Why did a quarter of the world's pigs die in a year?

Swine fever devastated China's stock because with unsound governance, even sound regulations have perverse effects

On a recent visit to my home town by the Yangtze River in eastern China, relatives welcomed me, as ever, with a feast: steamed perch and hairy crab, deep-fried river shrimp - and braised pork. My 84-year-old father made sure to serve pork, even though it was now twice as expensive as it had been the year before.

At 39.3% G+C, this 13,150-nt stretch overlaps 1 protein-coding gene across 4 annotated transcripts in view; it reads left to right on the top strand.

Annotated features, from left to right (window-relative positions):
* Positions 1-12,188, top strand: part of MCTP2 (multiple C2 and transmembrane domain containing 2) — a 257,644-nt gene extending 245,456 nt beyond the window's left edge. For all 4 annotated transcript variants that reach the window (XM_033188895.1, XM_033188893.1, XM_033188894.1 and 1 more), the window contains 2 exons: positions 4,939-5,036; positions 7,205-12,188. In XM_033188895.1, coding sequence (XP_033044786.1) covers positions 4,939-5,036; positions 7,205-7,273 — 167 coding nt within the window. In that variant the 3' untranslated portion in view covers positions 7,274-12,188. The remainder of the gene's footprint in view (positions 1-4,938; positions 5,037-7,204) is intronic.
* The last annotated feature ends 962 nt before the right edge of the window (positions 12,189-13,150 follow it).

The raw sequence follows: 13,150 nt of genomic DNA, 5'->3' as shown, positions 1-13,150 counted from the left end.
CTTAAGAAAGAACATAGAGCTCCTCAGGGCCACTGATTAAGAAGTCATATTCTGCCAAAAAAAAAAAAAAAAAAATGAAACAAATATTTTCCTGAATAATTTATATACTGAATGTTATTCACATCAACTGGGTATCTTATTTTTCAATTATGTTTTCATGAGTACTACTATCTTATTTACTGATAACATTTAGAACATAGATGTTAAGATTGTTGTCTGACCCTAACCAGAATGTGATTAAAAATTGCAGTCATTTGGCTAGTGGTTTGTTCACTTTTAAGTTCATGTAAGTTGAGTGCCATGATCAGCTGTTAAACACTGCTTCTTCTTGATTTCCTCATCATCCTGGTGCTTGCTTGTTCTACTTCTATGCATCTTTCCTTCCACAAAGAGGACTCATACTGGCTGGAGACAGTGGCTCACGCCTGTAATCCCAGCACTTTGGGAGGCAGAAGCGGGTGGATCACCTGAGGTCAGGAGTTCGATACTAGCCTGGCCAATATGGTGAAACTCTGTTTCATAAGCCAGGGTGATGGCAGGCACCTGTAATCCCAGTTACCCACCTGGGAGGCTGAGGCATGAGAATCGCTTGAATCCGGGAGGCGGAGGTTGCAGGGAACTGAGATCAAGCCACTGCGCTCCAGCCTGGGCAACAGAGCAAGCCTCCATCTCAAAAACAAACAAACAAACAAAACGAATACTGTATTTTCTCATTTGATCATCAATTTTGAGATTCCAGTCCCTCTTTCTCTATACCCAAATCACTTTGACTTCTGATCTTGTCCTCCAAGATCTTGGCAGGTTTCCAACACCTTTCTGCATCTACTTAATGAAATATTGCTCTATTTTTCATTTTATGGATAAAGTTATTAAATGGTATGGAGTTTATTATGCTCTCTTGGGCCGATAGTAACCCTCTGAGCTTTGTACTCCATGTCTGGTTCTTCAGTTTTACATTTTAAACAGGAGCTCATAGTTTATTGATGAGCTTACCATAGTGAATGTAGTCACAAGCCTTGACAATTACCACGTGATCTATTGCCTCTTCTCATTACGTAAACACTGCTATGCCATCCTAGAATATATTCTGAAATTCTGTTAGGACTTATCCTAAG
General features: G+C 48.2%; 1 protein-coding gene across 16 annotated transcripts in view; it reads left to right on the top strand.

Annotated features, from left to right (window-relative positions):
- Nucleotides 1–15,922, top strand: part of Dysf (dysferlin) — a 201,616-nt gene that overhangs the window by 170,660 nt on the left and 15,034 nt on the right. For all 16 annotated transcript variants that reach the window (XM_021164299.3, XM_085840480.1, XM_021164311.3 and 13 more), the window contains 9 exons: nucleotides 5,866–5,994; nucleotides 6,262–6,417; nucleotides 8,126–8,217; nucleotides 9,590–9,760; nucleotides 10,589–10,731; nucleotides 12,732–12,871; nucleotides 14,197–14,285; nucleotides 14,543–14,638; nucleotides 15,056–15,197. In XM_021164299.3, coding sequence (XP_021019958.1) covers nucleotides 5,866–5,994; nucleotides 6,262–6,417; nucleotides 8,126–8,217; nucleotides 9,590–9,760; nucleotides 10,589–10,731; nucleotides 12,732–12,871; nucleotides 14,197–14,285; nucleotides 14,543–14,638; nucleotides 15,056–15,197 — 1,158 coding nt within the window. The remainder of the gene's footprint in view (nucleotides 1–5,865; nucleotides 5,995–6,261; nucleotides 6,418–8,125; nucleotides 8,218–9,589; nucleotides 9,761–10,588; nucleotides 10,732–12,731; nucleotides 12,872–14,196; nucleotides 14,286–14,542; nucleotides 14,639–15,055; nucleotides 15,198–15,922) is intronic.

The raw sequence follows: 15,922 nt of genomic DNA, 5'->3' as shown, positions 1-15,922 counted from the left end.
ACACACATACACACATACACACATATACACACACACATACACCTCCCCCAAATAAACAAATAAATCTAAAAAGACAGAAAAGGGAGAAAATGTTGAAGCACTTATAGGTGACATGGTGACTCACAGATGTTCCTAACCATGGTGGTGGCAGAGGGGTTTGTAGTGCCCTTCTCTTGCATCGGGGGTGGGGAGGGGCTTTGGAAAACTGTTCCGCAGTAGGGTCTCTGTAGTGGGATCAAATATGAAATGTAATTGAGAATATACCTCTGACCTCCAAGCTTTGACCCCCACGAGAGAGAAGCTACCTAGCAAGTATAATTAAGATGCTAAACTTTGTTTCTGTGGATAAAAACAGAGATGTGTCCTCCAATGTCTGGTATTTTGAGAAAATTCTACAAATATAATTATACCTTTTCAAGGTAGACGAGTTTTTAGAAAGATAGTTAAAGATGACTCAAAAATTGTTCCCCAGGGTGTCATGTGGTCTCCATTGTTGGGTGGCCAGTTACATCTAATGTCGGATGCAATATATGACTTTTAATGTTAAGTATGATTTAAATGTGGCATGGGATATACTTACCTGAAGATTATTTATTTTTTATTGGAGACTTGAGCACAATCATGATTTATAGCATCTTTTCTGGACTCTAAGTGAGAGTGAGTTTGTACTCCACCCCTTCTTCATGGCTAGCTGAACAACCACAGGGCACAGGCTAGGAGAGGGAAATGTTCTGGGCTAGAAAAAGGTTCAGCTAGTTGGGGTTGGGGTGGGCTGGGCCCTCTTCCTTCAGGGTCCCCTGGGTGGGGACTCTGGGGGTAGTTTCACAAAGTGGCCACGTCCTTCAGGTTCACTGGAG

This time, he didn't get the meat from my brother, who until late last year had been the village's largest pork producer: All 150 pigs on my brother's farm had either died or been culled because of African swine fever.

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A version of this article appeared in the print edition of The Straits Times on January 03, 2020, with the headline 'Why did a quarter of the world's pigs die in a year?'. Print Edition | Subscribe